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I thought it would be especially fun to have these matching PJs finished in time for our family vacation this year, but I realized that I didn’t have a great top to wear… until I remembered that I’d also found a $2-on-clearance 3XL men’s T-shirt in the exact same lavender, intending to turn it into a Blank Slate Texana Tank for next year’s VBS.  It was the day before we left, but this is another TNT pattern, so I was able to whip it up in about 2 hours from start to finish!

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My PJ pants are a modified version of Simplicity 1504, but I adjusted them slightly again for this version.  I’m still not completely happy with the pattern, so I’m still on the lookout for a better women’s pajama pants pattern.

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One last little detail– for VBS, we’re supposed to wear our team bandana every night so that we can be easily identified, so I’d used my lavender bandana as a faux piping/trim at the cuffs of my PJs. I managed to eke out enough from my bandana scraps to add the same trim to V’s!

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After I had so much fun with family Christmas pajamas last year, I decided to go for them again this year!  I decided to continue the “tradition” (if it’s only 2 years, is it a tradition yet??) of choosing a fabric that has images to relate to something our family has enjoyed in that year.  When I was browsing flannels, I found this great camel print, which of course made me think of the Slugs and Bugs’ Camel Song! Our whole family loves this song, and even though we’ve been listening to this album on repeat at Christmas for years now, the camel song makes me laugh every time.  So, I bought the camel flannel (which is also fun to say five times fast…).

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The pajama pants for Husband and I were made from Simplicity 1504 (lengthened for him, modified for me), and I brought out my beloved Blank Slate Patterns Snuggle PJs pattern for the kids’ pants and shirts.  I bought (at a very good price) 3 matching long-sleeved T-shirts from Old Navy, and after putting one aside intact for Husband to wear, I cut up the other two to make matching shirts for the kids.  I wanted to use a fourth to make a Texana Tank for myself, but I completely ran out of time!  Thankfully, I had a RTW royal blue t-shirt on hand that coordinated!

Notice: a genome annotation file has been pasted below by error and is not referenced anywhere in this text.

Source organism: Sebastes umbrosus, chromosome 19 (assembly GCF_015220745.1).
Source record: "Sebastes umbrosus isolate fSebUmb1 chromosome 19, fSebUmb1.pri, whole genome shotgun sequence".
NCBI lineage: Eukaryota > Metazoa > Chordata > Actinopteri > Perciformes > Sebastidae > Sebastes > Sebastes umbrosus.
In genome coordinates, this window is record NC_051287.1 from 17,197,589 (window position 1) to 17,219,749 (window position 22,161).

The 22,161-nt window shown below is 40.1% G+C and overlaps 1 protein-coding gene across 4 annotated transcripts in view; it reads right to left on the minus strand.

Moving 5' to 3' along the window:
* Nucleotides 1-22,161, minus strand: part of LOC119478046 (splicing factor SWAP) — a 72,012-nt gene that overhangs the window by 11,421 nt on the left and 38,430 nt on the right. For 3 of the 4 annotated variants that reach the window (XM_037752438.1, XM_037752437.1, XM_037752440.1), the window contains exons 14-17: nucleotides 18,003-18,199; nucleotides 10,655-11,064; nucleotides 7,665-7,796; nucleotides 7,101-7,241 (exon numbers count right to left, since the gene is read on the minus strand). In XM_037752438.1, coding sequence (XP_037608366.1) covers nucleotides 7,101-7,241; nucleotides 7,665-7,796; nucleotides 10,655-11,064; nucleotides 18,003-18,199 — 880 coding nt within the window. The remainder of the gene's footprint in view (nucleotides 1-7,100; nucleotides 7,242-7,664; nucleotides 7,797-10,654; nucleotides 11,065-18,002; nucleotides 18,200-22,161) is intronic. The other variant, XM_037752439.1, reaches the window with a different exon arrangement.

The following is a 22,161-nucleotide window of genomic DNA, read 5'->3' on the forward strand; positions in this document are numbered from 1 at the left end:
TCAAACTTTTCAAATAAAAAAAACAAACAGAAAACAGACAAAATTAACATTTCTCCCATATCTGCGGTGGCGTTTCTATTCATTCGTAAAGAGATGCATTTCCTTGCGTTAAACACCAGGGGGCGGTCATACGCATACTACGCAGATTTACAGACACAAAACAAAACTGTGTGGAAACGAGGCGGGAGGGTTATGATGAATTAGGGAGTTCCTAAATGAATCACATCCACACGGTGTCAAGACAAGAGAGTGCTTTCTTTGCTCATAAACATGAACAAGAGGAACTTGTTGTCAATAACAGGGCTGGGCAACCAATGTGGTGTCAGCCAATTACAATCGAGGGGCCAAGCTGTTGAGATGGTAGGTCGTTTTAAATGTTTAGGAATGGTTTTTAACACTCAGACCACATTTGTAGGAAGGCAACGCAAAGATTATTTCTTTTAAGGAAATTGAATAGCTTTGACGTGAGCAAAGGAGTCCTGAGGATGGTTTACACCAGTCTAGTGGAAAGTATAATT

Merry Christmas from our family!

 

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The part of Wendy was played by our 6 (almost 7!)-year old daughter.   (Find the group photos HERE)

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For V’s costume, we referenced the Wendy from Disney’s animated movie.

The pattern that I used for this dress was Simplicity 1507, this time in the girls’ sizes.  This is a tried-and-true old friend of a pattern.  Remember the princess dresses in the past?  Sofia and Elena were both adapted from the little girl/toddler size range of this pattern, and my mom made V a couple dresses from this pattern, too!

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I widened the neckline to make it more of a boatneck look, and I also modified the skirt.  The pattern’s original skirt was a wide rectangle, gathered quite a bit at the waistline.  I decreased the width of the waist seam so that the gathering was more of a 1:1.5 ratio, and I swept out the hem so that it was fuller (the resulting piece looks more triangular).

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I used costume satin to sew the dress, and since it was so very shiny, I decided to use it wrong-side-out for the main dress.  I used the shiny side to bind the sleeves and to make the sash and hairbow.

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V was very excited to have her hair curled for this costume, and on Halloween morning, we even got up extra early before school so that I could curl it again for costume day at school.

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our sweet Wendy Darling